Layout and testing of woodwork

Hand tools
Boring tools

Grinding tools
Hammering tools
Holding tools (other)
Layout tools
Micrometer caliper
Sloyd knives
Steel scale
Vernier calipers
Wire gages

Cutting threads
Layout metalworking
Nuts & bolts

Bolting woodwork
Cutting woodwork
Finishing woodwork
Glueing woodwork
Jointing woodwork
Layout & testing
Layout, using paterns
Lumber & lumbering
Measuring with rule
Nails for woodwork
Painting wood
Screws woodwork
Shaping woodwork
Structure of wood
Try square usage

The fabrication of lumber requires not only the use of the tools described elsewhere, but the knowledge of certain woodworking processes, the first of which is squaring. This process involves three distinct operations:

  1. Layout — laying out the stock to a rough size
  2. Cutting — sawing the stock
  3. Shaping—planing all surf aces to reduce the stock to the proper size

The rough-stock list

The bill of materials, which is the itemized list showing the thickness, width, and length of the various pieces, is used to lay out the stock. The dimensions given in the bill are the sizes to which each piece must be planed; it is, of course, necessary to start with pieces that are a little larger.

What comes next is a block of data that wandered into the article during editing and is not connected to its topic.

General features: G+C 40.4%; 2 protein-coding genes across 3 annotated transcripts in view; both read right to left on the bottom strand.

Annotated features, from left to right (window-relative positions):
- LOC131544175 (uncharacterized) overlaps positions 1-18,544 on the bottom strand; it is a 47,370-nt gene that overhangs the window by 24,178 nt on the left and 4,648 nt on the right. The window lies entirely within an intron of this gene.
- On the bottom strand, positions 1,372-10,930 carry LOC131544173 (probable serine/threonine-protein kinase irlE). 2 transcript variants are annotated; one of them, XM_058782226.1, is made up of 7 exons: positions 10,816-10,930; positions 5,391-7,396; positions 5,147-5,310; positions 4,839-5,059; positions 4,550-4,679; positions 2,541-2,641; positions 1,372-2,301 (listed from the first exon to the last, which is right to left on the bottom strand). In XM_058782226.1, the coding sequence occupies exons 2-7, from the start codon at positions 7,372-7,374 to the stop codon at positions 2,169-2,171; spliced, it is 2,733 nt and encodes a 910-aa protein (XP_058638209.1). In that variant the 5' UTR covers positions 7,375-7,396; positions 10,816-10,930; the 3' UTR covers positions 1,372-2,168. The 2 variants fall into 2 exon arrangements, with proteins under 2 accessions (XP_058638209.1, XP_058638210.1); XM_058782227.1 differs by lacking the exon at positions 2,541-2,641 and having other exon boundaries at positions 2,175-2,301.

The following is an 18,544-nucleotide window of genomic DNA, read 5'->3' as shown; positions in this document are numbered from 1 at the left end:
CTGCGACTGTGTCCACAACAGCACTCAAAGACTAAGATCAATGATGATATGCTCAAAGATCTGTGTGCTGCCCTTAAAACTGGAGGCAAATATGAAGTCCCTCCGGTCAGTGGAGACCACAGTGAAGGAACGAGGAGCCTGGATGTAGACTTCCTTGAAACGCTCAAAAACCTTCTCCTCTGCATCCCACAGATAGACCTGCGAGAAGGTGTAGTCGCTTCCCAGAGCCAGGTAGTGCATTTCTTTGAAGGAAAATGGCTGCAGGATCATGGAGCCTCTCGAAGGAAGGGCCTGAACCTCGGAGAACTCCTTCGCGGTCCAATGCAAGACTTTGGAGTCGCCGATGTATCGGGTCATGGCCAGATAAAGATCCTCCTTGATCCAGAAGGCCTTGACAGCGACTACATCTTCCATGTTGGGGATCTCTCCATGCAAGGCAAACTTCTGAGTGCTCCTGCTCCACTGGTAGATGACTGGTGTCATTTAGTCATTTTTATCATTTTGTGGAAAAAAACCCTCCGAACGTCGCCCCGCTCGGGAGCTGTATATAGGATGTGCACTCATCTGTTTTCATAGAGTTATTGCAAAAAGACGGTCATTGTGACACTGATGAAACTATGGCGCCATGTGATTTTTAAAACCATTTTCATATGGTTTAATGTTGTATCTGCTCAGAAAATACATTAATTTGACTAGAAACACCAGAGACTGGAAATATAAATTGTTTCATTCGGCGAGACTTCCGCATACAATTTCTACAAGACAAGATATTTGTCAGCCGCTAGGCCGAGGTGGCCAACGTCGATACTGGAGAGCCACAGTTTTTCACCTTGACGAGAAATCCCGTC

A rough-stock list should be made from the bill of materials by adding k inch to the thickness and 2 inch to the length and width. If a bill of materials calls for a piece of wood 3/4” X 4 1/2" X 12 1/2", the rough-stock list should be made up to read 7/8" X 5" X 12 1/2"

Laying out the stock

With this rough-stock list prepared, the work of laying out the stock is undertaken. The board from which the stock is to be cut should be examined for defects or damage that would make part of the stock useless. If any such defects are found, the stock will have to be laid out so that they can be removed.

When laying out the stock, the first operation is to draw a line across the grain at right angles to the edge. The trysquare is used for this. The handle of the trysquare must be placed against the edge so that the line drawn will be at right angles to the edge. The location of this first line should be beyond any checks which may be in the end of the stock. From this line A the required length is measured off. Line B is squared across the grain at this point. The width is laid out and marked by a line running with the grain, parallel to the edge.

The stock is cut to its rough size by the use of a handsaw, the crosscut handsaw being used to cut across the grain and the rip handsaw to cut with the grain.